Smoking years predicts low BMD in Japanese men
MedWire News: Number of years of smoking is the strongest smoking-related factor influencing bone mineral density (BMD) in elderly men, Japanese researchers have found.
Noting that smoking is related to reduced BMD and risk for osteoporosis, the team further examined the impact of smoking and smoking cessation in 1576 Japanese men aged 65 years or older.
Lumbar spine BMD showed a significant and decreasing trend across never, former, and current smokers at 1.045, 1.030, and 1.001 g/cm2, respectively. The relationship between lumbar spine BMD and smoking remained significant even after adjusting for age, height, weight, physical activity, and milk and alcohol consumption.
A marginal but significant trend was also identified for total hip BMD across the never, former, and current smoking groups.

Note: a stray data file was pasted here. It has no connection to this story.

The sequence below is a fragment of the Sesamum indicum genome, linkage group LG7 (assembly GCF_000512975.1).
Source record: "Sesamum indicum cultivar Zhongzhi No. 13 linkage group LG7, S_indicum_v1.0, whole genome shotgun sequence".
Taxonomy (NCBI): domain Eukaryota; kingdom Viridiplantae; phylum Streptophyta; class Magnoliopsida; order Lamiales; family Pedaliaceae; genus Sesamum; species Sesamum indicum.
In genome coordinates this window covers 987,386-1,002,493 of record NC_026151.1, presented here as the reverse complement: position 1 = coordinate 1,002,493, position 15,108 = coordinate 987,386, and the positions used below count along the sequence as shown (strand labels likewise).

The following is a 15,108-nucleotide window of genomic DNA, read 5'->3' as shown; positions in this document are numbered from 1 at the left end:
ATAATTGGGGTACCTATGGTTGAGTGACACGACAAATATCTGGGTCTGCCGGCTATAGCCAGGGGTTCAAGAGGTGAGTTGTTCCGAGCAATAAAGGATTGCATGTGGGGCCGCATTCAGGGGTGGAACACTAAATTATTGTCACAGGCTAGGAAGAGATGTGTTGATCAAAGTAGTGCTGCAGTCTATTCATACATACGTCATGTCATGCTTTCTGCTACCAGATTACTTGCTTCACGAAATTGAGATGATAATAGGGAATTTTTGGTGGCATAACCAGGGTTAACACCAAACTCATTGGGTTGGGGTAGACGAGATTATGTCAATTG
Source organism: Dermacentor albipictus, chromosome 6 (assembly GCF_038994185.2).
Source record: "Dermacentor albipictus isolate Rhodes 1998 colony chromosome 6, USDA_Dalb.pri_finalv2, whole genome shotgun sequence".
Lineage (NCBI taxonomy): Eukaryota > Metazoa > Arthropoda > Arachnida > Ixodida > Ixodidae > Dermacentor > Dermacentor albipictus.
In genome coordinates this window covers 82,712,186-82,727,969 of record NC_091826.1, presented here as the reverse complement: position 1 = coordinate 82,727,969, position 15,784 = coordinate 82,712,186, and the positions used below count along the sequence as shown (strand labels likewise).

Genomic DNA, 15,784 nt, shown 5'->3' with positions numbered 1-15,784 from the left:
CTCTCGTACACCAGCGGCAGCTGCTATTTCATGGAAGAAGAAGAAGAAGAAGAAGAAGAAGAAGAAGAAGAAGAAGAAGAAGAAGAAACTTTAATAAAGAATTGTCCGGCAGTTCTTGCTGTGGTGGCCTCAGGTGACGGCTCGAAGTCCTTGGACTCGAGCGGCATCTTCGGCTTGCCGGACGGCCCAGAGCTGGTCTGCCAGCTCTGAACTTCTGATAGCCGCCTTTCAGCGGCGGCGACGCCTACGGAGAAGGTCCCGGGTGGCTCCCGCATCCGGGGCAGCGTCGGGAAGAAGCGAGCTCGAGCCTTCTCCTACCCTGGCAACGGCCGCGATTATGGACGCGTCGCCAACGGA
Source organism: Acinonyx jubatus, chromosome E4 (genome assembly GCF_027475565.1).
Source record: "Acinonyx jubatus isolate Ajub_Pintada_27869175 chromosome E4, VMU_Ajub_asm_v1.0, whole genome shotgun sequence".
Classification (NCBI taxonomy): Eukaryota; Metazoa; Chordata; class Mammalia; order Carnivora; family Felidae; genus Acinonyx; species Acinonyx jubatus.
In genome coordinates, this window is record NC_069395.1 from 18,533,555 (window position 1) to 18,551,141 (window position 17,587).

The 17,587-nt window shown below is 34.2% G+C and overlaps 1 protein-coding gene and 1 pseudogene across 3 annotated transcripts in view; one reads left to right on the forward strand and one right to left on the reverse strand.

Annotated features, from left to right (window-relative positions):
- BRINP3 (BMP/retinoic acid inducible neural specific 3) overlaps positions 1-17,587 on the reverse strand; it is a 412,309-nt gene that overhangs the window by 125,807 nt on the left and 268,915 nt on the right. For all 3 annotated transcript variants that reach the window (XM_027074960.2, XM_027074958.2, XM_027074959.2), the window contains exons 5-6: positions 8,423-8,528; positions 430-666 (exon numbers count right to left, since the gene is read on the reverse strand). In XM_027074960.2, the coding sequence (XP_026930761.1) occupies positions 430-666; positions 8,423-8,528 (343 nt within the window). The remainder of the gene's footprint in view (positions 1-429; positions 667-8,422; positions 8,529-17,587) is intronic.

While the mechanism of smoking on BMD is unknown, the researchers hypothesize that lumbar spine BMD may be more affected by smoking because peak bone mass is achieved later in life than total hip bone mass, which peaks at adolescence.
“This suggests that total hip bone mass could be achieved before smoking initiation,” postulate M Iki (Kinki University School of Medicine, Osaka) and co-workers.
Further analysis of never smokers and current or former smokers showed that both lumbar spine and total hip BMD fell with the number of pack-years and smoking-years, after adjusting for age, height, weight, and daily cigarettes smoked.
When examining only former or current smokers, BMD at both sites fell with number of smoking-years after adjusting for age, height, weight, and daily cigarettes smoked.
Of note, smoking had no impact on levels of the bone turnover markers serum osteocalcin or tartrate resistant acid phosphatase isoenzyme 5b.
“Further studies about the effects of smoking on bone formation and resorption should be conducted,” recommend the researchers in the journal Osteoporosis International.
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By Lynda Williams